Neonatal intensive care unit (NICU) nurses care for the smallest, most vulnerable patient population – infants. Find out more about what they do and what their job outlook is for the next decade.
- Where do NICU nurses work?
- What does a NICU nurse do?
- How much does a NICU nurse make?
- What is the job outlook for a NICU nurse?
Where do NICU nurses work?
NICU nurses typically work in the NICU in a hospital, but they may work in other healthcare settings. There are three levels to the NICU that these healthcare professionals may spend time in:
- Level II NICU: Care for infants born at 32 weeks gestation and above or full-term babies in need of close observation. This level includes close monitoring of vital signs, weight, and fluid status. Nurses on this level often administer IV fluids and medications.
- Level III NICU: Care for infants born before 32 weeks gestation weighing under 1,500 grams, or any gestation considered critically ill. Typical care at this level includes close observation, use of ventilators, and care of infants needing surgery.
- Level IV NICU: Care for infants in need of major surgery, like for congenital heart defects. This is the highest level of care for infants.
What does a NICU nurse do?
NICU RNs provide care for high-risk infants with a variety of medical and surgical conditions. This care can range from daily care like feeding, bathing, and changing diapers, to comprehensive assessments like checking oxygen levels, vital signs, fluid intake, and waste output.
More specific tasks depend on the patient care plan but can include providing tube feedings, administering medication, or giving IV fluids and blood transfusions.
Other duties include:
- Attending high-risk deliveries and responding to neonatal emergencies in labor and delivery units.
- Conducting screening tests such as hearing and vision tests, and evaluating results.
- Updating and counseling families regarding medical problems and proper health care methods for their infant.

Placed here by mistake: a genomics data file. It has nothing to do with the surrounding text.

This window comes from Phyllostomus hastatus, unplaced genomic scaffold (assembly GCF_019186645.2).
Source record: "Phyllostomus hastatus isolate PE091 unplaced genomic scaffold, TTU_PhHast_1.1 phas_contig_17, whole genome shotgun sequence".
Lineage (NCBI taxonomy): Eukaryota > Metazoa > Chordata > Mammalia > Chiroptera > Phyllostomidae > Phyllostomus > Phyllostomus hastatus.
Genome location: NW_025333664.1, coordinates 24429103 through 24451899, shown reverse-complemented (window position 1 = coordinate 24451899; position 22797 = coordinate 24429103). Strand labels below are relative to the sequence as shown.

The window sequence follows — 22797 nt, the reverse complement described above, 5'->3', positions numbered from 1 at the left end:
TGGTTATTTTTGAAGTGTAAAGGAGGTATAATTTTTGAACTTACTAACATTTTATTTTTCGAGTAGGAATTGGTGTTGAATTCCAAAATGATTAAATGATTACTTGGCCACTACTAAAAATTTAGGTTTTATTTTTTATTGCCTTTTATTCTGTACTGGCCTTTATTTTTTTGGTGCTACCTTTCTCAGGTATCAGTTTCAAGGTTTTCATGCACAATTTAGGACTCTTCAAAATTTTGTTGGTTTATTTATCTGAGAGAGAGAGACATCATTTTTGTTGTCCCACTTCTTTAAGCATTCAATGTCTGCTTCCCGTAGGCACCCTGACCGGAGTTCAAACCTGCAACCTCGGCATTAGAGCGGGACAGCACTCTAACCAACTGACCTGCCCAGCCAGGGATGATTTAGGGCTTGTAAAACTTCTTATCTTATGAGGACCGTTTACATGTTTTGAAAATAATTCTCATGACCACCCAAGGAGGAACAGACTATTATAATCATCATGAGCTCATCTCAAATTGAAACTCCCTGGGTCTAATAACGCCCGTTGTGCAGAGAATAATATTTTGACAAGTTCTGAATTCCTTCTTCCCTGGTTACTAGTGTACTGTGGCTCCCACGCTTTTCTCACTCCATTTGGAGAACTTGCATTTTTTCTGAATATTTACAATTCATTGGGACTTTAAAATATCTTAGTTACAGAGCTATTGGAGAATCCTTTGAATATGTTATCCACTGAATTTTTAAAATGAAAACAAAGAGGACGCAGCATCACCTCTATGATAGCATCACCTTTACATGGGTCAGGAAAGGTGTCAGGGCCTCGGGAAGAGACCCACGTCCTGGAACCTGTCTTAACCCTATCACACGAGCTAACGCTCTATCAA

- Providing nursing care for neonatal heart transplant patients and infants on extra-corporeal membrane oxygenation.
- Performing advanced practice procedures such as endotracheal intubation, intraosseous vascular access, and needle thoracostomy.
How much does a NICU nurse make?
The average travel NICU nurse salary is $3,325/week. This rate fluctuates depending on location, seasonality, experience, and more.
What is the job outlook for a NICU nurse?
NICU nurses are currently in demand! Analysts predict that the job market for NICU RNs will grow 12% from 2018 to 2028.
In general, the employment for RNs is projected to increase 6% from 2021 to 2031. That breaks down to about 203,200 job openings for RNs every year, on average, over the decade. These openings are expected as the result of the growth of the aging population as well as the need to replace nurses who have left the field.
This means it’s never been a better time to become a NICU nurse or for registered nurses to specialize in the NICU. It also means it’s a great time to become a travel NICU RN! With a higher demand for the job comes more assignments to choose from all over the country.
Ready to take the leap as a travel NICU nurse? Browse thousands of travel jobs on Fusion Marketplace until you find the perfect assignment for you.